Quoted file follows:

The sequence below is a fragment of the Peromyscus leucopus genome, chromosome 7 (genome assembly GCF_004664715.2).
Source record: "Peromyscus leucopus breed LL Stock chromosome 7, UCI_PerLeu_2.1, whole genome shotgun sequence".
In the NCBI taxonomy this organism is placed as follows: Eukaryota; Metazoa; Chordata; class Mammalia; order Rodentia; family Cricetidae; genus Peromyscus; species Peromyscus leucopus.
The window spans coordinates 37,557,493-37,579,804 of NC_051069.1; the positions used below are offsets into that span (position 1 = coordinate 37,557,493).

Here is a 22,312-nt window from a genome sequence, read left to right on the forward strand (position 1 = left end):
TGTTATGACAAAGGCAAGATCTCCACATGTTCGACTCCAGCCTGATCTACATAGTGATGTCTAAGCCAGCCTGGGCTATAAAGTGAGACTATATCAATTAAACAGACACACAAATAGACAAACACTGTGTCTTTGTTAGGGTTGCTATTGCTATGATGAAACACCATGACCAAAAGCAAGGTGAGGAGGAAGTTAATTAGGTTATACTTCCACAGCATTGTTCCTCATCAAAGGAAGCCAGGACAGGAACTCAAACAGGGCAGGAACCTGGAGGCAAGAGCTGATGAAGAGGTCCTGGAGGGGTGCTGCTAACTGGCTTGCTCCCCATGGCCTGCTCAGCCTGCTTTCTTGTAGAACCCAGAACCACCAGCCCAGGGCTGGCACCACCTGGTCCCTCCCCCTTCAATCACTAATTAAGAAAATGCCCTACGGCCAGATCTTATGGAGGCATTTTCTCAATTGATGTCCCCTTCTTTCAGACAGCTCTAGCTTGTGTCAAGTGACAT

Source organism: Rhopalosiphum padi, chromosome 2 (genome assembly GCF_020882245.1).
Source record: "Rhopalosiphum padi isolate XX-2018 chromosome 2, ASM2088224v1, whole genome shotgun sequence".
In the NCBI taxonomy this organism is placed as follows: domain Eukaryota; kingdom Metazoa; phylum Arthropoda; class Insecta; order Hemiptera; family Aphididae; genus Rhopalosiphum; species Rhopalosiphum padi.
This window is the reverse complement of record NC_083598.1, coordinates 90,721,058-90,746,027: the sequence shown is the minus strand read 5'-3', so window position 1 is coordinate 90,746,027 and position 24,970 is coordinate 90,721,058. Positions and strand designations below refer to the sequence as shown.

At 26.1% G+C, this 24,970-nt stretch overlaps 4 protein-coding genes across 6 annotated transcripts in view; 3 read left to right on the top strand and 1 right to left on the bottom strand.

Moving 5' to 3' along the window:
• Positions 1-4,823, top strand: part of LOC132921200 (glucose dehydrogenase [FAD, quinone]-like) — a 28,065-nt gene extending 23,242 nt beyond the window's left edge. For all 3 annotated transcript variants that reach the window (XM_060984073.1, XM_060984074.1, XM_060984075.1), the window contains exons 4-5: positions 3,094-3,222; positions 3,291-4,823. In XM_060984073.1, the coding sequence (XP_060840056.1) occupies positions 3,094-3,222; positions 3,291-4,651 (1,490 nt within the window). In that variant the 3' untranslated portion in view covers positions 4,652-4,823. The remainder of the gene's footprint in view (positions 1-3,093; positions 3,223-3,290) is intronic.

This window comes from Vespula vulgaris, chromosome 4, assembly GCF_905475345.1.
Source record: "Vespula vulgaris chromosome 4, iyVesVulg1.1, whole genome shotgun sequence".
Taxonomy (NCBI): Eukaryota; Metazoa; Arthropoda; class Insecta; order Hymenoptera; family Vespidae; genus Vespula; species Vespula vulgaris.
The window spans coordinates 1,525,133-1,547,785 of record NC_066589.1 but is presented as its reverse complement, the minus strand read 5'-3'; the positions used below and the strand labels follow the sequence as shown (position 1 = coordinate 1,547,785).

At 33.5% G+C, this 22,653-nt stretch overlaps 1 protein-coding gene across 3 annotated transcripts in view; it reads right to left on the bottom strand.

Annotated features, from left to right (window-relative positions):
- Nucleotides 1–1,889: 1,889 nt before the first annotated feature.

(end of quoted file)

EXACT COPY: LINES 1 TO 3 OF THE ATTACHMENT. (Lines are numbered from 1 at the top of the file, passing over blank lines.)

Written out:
The sequence below is a fragment of the Peromyscus leucopus genome, chromosome 7 (genome assembly GCF_004664715.2).
Source record: "Peromyscus leucopus breed LL Stock chromosome 7, UCI_PerLeu_2.1, whole genome shotgun sequence".
In the NCBI taxonomy this organism is placed as follows: Eukaryota; Metazoa; Chordata; class Mammalia; order Rodentia; family Cricetidae; genus Peromyscus; species Peromyscus leucopus.